I wanted to start this review by using a quote from Malcolm Gladwell’s interesting and fascinating book, Blink.
Mr. Gladwell has become a pop culture phenomenon with this book and his previous bestseller, The Tipping Point. Moreover, I received this book as a gift last Christmas and it had been sitting on my shelf since that time. Now, I thought it was right time to read it.
I should have read this book sooner!
Anyway, the quote I used for the opening describes Mr. Gladwell’s theory for the book. Can we make better decisions from our snap judgements? If so, when it is the appropriate time or situation to use our snap judgment ability? Or should use a rational, well thought out analysis approach in our decision-making?
Mr. Gladwell shows both the pro and con in using snap judgments in making decisions from examples like Coke vs. Pepsi, an Art Dealer discovering a rare painting to being a fake, Speed Dating, a musician named Kenna, whom everyone loves when they hear him sing but has not become a pop sensation.
Moreover, one of the more fascinating parts of the book when he writes about bias. One example reveals how a Chicago Car Dealership sold cars to White Men, White Women, Black Men, and Black Women differently. Another example deals with police brutality with the Amadou Diallo case in New York from a few years ago.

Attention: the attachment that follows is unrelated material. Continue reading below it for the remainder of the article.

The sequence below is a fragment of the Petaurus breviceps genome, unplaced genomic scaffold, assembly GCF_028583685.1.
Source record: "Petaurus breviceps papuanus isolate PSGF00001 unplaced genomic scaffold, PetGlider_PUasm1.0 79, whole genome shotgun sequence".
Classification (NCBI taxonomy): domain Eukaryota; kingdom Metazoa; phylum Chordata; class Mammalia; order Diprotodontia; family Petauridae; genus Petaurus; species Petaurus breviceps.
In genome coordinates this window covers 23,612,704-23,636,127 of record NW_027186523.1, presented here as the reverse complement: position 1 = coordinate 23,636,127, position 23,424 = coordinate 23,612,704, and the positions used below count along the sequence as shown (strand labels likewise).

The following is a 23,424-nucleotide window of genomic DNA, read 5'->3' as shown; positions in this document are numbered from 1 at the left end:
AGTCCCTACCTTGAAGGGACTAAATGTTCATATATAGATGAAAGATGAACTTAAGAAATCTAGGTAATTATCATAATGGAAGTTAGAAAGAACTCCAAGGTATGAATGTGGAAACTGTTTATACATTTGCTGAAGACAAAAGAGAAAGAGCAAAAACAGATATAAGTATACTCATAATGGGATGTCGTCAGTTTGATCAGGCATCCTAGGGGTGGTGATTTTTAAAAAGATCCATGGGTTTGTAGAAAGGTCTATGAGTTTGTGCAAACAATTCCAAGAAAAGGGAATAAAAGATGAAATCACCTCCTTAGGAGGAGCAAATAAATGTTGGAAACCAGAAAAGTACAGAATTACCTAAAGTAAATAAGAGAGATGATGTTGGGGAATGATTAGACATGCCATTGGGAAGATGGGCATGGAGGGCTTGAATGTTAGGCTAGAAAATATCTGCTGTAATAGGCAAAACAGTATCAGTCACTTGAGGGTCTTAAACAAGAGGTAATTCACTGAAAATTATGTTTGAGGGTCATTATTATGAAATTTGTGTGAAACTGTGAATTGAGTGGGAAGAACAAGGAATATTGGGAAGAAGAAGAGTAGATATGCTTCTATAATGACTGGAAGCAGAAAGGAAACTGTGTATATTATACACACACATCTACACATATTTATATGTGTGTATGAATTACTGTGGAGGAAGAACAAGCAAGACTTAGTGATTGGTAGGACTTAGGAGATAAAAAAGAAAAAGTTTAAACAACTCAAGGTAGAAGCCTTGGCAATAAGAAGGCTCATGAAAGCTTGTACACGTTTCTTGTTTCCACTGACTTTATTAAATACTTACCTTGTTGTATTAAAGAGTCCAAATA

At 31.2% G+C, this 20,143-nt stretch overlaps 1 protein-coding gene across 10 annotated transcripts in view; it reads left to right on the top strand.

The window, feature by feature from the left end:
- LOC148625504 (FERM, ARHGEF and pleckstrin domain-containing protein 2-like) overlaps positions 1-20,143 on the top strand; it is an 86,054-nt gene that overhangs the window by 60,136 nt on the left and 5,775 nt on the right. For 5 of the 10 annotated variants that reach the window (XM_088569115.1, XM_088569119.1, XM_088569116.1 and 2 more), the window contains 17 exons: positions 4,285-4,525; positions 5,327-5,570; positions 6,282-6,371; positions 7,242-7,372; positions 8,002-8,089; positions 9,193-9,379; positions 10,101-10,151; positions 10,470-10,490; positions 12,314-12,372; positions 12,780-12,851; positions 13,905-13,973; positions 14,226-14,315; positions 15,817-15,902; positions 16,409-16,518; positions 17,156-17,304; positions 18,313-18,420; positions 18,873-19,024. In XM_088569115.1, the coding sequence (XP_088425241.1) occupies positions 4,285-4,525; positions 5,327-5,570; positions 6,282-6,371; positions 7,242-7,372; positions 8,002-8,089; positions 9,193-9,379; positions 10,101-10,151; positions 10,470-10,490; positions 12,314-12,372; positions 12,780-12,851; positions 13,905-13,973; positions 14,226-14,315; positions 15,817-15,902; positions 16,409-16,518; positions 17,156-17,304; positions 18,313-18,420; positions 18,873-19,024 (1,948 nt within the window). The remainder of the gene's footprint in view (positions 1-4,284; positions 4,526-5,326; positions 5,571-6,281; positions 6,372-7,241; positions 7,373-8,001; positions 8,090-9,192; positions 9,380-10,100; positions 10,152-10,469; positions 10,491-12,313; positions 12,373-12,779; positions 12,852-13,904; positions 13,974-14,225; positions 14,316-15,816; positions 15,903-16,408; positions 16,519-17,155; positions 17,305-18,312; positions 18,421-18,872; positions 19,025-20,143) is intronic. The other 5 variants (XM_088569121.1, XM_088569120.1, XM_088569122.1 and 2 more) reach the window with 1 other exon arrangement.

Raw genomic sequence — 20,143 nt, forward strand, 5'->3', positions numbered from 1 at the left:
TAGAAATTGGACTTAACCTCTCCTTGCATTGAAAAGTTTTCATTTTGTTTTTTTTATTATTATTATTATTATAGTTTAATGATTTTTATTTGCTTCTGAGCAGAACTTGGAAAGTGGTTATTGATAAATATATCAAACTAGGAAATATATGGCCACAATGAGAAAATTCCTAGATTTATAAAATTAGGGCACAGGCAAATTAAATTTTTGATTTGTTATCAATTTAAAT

However, Gladwell doesn’t use stereotypical arguments about the issue of bias. But, believes there is a deeper, unconscious element to our biases vis-a-vis our snap judgments. And when the senses are heightened, we inevitably fall back on our deepest images and views of what we learned about people even if we don’t believe it in our conscious mind.
Gladwell writes in an accessible style that doesn’t make Blink feel scholarly or a book that came from the Ivory Tower.
I highly recommend this book if you want to learn more about how to make better decisions, noticing the smallest details around you, and the amazing power of the brain and the unconscious.